I’m not sure I’m the guy you’d want advising you on a stable of bikes…my current arsenal consists of a Specialized 29’er cross bike with a 2 stroke motor mounted to it and a Kona BikeHotRod.

  4. The effective top tube length of the X-large Karate Monkey is 632.2mm. The frame is beefy. Your wheels will fit. I have extra parts if you need them. Stretchpants black is a good city bike color. Pull off the “Karate Monkey” lettering and the significant other will never know that you have two of the same bike. Munk-ay!

  5. I thought about using the KM as a city bike. I’m not sure I’d be able to find a clamp for the “pork chop” for the front wheel that would go around the KM’s big front fork.

  6. Looks like Sturmey Archer part # HSL-703 is a 22.2mm version of the clip that comes with the XL-FDD hub.

    I have to find 5mm worth of washers to make the rear hub fit the 135mm rear end of the KM, but it looks like another KM is a real option.

  7. As an indulgent spoiled idiot who has way too many bikes for his own good, and as a person with both crosscheck (’01 or so) and LHT (’05 or so), I say that it depends solely on how you intend on using said pea-green cycle. I’ve done far more riding on the LHT. It’s a battle axe, a donkey, a mayan slave train hauling any cargo without complaint. It’s also very comfy, non-racy and I find that I never get tired of the position of the bike, understanding that I bought a VO seatpost with more setback. It’s *heavy*, but so am I. Of my numerous bikes, it’s one of the few that I’d never sell unless I were buying another one.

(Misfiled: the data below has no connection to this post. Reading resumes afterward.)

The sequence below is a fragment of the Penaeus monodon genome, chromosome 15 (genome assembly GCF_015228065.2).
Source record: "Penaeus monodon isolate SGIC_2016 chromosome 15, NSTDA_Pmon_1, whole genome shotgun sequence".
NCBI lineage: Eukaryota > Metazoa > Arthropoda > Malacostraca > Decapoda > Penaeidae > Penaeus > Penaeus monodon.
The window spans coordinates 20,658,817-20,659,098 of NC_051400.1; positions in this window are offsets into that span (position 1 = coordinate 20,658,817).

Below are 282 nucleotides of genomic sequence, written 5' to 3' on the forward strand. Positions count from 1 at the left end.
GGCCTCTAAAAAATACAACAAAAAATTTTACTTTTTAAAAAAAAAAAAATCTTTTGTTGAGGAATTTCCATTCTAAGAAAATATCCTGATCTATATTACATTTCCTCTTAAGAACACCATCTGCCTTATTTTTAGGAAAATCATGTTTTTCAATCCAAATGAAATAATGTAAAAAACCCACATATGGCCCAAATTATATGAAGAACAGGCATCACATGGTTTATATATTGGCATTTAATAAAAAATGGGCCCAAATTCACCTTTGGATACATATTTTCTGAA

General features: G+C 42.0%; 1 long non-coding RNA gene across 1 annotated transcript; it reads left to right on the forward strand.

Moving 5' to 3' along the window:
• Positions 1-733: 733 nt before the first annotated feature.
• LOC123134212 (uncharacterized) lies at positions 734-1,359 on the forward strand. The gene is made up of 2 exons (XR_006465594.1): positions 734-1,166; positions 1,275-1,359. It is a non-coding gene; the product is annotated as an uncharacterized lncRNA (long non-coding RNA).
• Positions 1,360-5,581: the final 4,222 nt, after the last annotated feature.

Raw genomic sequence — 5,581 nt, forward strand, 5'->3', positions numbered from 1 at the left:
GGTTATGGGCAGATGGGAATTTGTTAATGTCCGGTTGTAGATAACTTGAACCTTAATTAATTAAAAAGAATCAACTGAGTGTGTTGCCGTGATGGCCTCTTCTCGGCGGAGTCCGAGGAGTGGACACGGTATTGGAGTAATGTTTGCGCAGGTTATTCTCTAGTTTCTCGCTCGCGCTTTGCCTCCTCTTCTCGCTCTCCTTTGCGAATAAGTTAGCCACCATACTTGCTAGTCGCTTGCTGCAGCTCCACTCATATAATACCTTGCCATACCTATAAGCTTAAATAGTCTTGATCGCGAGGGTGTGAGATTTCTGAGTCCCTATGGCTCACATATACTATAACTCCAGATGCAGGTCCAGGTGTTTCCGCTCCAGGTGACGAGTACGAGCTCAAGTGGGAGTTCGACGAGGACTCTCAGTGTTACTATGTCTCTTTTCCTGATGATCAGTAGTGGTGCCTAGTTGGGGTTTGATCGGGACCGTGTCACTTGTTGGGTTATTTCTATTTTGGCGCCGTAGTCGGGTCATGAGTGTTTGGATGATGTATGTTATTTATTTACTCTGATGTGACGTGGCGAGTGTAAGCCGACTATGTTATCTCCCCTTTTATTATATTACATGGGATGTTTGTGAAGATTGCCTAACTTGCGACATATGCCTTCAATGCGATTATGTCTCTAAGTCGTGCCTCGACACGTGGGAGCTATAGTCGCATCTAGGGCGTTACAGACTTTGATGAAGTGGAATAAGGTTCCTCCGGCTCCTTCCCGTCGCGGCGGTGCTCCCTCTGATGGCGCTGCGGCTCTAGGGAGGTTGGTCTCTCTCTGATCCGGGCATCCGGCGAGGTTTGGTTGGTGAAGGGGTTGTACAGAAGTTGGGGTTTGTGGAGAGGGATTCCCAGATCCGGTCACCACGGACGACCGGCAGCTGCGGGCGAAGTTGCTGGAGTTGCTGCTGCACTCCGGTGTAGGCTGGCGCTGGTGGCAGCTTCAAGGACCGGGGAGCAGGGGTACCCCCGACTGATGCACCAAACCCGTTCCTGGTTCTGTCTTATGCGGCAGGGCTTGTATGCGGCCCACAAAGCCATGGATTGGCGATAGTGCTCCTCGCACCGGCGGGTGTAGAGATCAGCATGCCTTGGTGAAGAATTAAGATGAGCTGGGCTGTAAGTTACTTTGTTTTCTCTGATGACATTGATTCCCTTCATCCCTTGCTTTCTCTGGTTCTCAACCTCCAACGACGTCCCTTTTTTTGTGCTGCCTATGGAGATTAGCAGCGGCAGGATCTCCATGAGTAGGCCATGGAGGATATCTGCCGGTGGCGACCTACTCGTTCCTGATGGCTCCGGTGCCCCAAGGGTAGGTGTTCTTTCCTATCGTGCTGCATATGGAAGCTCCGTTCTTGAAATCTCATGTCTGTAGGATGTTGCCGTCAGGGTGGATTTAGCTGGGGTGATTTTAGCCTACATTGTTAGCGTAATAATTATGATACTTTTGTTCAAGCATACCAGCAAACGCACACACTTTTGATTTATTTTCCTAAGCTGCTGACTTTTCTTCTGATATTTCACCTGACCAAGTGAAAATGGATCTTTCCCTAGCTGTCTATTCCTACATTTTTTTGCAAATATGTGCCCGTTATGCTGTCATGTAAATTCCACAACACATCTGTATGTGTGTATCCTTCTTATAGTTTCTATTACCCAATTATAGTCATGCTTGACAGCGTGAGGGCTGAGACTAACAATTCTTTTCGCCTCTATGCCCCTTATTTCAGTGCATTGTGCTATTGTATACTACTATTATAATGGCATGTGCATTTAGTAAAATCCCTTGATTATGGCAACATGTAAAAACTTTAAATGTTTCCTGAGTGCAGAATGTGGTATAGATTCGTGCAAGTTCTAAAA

As for the Crosscheck, my opinions are more mixed. It’s more “racy” geometry puts the bars more below the saddle without a jacked-up stem. It carries things well enough, but not nearly as well as the LHT. Maybe the newer ones have more options, but my older one doesn’t have seatstay rack braze-ons. Funnily enough I’ve said numerous times that I was ready to sell it until the last month when I happened upon something funny. Earlier I installed moustache bars and a jacked-up short stem with shitty Firecross tires. I changed to 35c Paselas and the bike changed instantly. It’s great, really great, so much that I spent a bit more $ for an inexpensive Axiom rear rack. Now it’s the go-to sporty city commuter. Some of the braking issues (precipitated by a bad rim weld) are cleared up b/c I’m never going so hard on monster descents to scare me.

    I’ll shut up. The LHT if you want comfort, reliability, near endless variability, especially with 26″ wheels which will take near damn any tire made by man. The Crosscheck if you want to set up a short-stem, moustache bar, rear-rack commuter.